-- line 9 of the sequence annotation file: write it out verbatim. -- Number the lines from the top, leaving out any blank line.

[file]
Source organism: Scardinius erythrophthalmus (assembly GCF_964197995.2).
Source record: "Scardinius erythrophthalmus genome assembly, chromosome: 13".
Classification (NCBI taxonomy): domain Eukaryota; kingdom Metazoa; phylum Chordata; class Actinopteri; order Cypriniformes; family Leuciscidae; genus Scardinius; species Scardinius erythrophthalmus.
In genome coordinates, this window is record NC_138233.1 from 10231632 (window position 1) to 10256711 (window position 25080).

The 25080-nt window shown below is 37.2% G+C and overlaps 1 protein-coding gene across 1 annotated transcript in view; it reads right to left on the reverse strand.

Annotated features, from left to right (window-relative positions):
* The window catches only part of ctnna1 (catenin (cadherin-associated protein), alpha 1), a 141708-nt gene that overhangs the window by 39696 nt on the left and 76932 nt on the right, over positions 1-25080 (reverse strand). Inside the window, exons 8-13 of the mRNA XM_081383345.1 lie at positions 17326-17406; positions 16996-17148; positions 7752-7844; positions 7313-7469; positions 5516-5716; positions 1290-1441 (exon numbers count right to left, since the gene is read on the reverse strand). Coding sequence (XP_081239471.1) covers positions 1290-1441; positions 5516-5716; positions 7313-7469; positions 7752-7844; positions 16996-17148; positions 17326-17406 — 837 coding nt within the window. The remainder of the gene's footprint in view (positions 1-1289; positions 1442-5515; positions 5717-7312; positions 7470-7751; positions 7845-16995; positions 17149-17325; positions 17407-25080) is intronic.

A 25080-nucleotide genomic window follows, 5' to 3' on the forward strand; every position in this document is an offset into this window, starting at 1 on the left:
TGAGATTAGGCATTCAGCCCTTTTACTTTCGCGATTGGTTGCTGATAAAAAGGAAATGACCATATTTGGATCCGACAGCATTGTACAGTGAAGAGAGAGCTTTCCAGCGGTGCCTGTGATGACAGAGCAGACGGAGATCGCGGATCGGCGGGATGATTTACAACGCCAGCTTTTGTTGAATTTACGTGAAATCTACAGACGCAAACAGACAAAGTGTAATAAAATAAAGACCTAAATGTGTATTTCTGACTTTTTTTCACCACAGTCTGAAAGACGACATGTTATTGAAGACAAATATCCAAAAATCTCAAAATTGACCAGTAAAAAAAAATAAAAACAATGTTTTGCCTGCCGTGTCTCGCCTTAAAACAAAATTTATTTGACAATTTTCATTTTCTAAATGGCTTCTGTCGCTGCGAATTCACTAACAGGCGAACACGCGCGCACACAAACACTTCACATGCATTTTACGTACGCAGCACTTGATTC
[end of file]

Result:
TGAGATTAGGCATTCAGCCCTTTTACTTTCGCGATTGGTTGCTGATAAAAAGGAAATGACCATATTTGGATCCGACAGCATTGTACAGTGAAGAGAGAGCTTTCCAGCGGTGCCTGTGATGACAGAGCAGACGGAGATCGCGGATCGGCGGGATGATTTACAACGCCAGCTTTTGTTGAATTTACGTGAAATCTACAGACGCAAACAGACAAAGTGTAATAAAATAAAGACCTAAATGTGTATTTCTGACTTTTTTTCACCACAGTCTGAAAGACGACATGTTATTGAAGACAAATATCCAAAAATCTCAAAATTGACCAGTAAAAAAAAATAAAAACAATGTTTTGCCTGCCGTGTCTCGCCTTAAAACAAAATTTATTTGACAATTTTCATTTTCTAAATGGCTTCTGTCGCTGCGAATTCACTAACAGGCGAACACGCGCGCACACAAACACTTCACATGCATTTTACGTACGCAGCACTTGATTC